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On May 21st, 1924 at around 4:45 in the afternoon, two teenagers in a car approach a 14 year old boy walking alone. They offer him a ride, which the boy declines as he is only two blocks from home. One of the teenagers, who knows the 14 year old, encourages him to get in, saying he wants to talk to him about a tennis racket the boy owns. He obliges, getting into the passenger seat and as the car turns a corner he is struck several times with a chisel and dragged into the back seat where he is gagged, loses consciousness and suffocates to death.

The teenagers wait for dark, strip him, pour acid on his body and push him into a culvert where he is discovered the next morning. After police follow several clues including a dropped pair of eyeglasses and an Underwood portable typewriter, the teenagers are brought in for questioning. They confess.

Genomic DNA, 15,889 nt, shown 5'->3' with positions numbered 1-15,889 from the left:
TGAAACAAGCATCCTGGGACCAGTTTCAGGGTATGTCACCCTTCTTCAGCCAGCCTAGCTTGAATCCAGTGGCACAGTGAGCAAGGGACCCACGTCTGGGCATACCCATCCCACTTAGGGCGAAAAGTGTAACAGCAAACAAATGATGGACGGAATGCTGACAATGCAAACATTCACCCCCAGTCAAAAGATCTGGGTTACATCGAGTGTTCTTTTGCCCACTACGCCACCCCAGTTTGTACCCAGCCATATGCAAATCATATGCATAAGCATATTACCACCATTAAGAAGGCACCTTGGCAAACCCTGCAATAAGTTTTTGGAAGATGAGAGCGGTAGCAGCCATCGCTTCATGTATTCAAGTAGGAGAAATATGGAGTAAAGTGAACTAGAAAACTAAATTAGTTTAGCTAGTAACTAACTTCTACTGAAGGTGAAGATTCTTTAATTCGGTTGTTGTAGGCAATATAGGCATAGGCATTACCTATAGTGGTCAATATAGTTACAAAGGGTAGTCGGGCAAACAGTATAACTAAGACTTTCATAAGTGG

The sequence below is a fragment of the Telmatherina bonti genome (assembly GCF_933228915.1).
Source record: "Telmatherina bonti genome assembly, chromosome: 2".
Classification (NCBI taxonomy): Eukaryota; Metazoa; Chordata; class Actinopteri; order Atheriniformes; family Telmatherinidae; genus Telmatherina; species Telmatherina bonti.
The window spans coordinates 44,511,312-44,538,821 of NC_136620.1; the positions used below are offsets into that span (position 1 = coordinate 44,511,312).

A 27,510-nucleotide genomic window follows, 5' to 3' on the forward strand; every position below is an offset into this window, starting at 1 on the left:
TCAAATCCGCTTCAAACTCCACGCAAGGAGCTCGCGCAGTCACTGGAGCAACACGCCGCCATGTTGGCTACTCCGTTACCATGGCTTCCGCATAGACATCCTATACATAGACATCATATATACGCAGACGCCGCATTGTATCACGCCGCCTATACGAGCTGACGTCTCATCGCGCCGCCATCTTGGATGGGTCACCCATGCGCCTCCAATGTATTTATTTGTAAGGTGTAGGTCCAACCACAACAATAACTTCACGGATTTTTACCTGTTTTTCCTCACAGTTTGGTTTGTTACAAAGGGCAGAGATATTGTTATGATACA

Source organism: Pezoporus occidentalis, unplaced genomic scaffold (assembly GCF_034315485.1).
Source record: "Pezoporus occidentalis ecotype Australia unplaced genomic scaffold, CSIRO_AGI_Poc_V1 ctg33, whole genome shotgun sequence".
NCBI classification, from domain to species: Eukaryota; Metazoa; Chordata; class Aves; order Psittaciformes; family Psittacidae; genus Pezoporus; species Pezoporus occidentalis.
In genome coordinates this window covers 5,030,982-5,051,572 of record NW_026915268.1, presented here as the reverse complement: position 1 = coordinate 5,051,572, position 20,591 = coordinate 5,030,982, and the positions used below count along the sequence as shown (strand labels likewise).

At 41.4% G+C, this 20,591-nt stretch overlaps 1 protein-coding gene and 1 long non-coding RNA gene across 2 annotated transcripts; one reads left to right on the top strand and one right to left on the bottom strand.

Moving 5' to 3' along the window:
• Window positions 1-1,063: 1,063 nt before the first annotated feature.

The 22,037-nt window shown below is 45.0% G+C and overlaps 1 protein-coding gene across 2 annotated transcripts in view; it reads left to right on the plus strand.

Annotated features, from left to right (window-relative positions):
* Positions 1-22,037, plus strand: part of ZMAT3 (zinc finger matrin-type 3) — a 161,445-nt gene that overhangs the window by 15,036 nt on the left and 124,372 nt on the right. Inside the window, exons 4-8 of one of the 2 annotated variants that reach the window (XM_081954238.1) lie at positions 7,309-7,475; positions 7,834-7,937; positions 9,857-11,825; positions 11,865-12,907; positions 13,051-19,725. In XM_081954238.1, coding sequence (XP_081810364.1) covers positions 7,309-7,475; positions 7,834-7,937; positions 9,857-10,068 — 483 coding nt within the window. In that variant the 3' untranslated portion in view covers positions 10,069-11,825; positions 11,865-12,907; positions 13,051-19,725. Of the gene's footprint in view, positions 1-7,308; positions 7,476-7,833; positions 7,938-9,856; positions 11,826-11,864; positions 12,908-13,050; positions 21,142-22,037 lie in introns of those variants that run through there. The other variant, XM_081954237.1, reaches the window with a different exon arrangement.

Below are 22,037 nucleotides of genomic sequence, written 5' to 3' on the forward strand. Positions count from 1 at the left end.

Their relatives secure the services of a famous lawyer, who works with a team of psychiatrists in an attempt to prove the teenagers were mentally abnormal but not insane. They plead guilty and the sentencing hearing lasts a month and a half, surrounded by a media storm of local and international publicity. They are sentenced to Life and 99 years in prison on charges of murder and kidnapping for ransom.

This is the story of Nathan Leopold, Richard Loeb and Robert Franks; at least it is the popular part that everyone knows. Leopold and Loeb have been branded the poster children for teenage killers, for wealth and intelligence gone wrong, and utilized in newspapers and fiction to portray everything from the dangers of obsessive love to the evils of secular education.

Despite the regular media attention this case is given, barely any of it has focused on more than the four months that summer in 1924 in which the crime and hearing took place. While I cover that time on this site, I also do my best to shed some light on the under-reported times in the boys’ lives. What their childhoods were like, what happened after they were sentenced, as well as exploring the stories that have grown out of their legend.

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